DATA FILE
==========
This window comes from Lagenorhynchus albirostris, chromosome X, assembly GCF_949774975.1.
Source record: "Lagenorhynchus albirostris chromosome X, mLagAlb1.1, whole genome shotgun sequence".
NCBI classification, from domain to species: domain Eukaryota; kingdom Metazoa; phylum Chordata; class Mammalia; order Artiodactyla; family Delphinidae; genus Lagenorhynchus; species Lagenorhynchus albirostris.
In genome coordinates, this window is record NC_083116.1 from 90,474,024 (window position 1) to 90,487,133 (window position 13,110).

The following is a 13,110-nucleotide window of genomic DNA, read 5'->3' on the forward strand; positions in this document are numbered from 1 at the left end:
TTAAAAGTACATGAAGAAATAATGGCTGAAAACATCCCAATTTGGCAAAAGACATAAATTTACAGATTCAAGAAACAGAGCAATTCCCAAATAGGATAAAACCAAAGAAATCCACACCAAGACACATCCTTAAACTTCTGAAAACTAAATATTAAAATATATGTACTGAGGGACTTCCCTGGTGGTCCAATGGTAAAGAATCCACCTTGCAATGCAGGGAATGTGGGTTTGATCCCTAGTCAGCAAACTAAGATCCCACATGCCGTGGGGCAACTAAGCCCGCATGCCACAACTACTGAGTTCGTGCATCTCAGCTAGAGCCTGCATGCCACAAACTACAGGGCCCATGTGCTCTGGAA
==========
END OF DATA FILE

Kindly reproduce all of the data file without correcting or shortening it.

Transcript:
This window comes from Lagenorhynchus albirostris, chromosome X, assembly GCF_949774975.1.
Source record: "Lagenorhynchus albirostris chromosome X, mLagAlb1.1, whole genome shotgun sequence".
NCBI classification, from domain to species: domain Eukaryota; kingdom Metazoa; phylum Chordata; class Mammalia; order Artiodactyla; family Delphinidae; genus Lagenorhynchus; species Lagenorhynchus albirostris.
In genome coordinates, this window is record NC_083116.1 from 90,474,024 (window position 1) to 90,487,133 (window position 13,110).

The following is a 13,110-nucleotide window of genomic DNA, read 5'->3' on the forward strand; positions in this document are numbered from 1 at the left end:
TTAAAAGTACATGAAGAAATAATGGCTGAAAACATCCCAATTTGGCAAAAGACATAAATTTACAGATTCAAGAAACAGAGCAATTCCCAAATAGGATAAAACCAAAGAAATCCACACCAAGACACATCCTTAAACTTCTGAAAACTAAATATTAAAATATATGTACTGAGGGACTTCCCTGGTGGTCCAATGGTAAAGAATCCACCTTGCAATGCAGGGAATGTGGGTTTGATCCCTAGTCAGCAAACTAAGATCCCACATGCCGTGGGGCAACTAAGCCCGCATGCCACAACTACTGAGTTCGTGCATCTCAGCTAGAGCCTGCATGCCACAAACTACAGGGCCCATGTGCTCTGGAA